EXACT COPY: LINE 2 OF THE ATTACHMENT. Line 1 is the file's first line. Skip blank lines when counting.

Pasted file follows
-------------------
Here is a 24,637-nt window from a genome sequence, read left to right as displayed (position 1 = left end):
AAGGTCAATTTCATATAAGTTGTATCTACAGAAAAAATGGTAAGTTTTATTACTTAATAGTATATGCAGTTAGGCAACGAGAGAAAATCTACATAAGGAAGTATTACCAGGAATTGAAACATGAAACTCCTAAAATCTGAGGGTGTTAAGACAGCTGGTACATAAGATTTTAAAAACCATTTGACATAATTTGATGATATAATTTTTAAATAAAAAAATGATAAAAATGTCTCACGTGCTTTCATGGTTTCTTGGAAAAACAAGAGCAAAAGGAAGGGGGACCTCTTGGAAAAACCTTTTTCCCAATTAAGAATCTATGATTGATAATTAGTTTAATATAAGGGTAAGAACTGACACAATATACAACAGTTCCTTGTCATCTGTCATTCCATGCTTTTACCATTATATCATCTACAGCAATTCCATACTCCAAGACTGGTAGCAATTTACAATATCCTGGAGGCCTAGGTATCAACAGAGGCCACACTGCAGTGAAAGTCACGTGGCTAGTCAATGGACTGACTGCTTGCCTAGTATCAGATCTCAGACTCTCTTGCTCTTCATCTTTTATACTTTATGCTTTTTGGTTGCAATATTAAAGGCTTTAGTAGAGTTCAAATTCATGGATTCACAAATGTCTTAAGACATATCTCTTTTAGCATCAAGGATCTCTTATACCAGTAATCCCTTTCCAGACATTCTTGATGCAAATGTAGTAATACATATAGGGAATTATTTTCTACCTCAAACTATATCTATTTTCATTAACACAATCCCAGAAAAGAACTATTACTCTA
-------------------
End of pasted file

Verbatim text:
AAGGTCAATTTCATATAAGTTGTATCTACAGAAAAAATGGTAAGTTTTATTACTTAATAGTATATGCAGTTAGGCAACGAGAGAAAATCTACATAAGGAAGTATTACCAGGAATTGAAACATGAAACTCCTAAAATCTGAGGGTGTTAAGACAGCTGGTACATAAGATTTTAAAAACCATTTGACATAATTTGATGATATAATTTTTAAATAAAAAAATGATAAAAATGTCTCACGTGCTTTCATGGTTTCTTGGAAAAACAAGAGCAAAAGGAAGGGGGACCTCTTGGAAAAACCTTTTTCCCAATTAAGAATCTATGATTGATAATTAGTTTAATATAAGGGTAAGAACTGACACAATATACAACAGTTCCTTGTCATCTGTCATTCCATGCTTTTACCATTATATCATCTACAGCAATTCCATACTCCAAGACTGGTAGCAATTTACAATATCCTGGAGGCCTAGGTATCAACAGAGGCCACACTGCAGTGAAAGTCACGTGGCTAGTCAATGGACTGACTGCTTGCCTAGTATCAGATCTCAGACTCTCTTGCTCTTCATCTTTTATACTTTATGCTTTTTGGTTGCAATATTAAAGGCTTTAGTAGAGTTCAAATTCATGGATTCACAAATGTCTTAAGACATATCTCTTTTAGCATCAAGGATCTCTTATACCAGTAATCCCTTTCCAGACATTCTTGATGCAAATGTAGTAATACATATAGGGAATTATTTTCTACCTCAAACTATATCTATTTTCATTAACACAATCCCAGAAAAGAACTATTACTCTA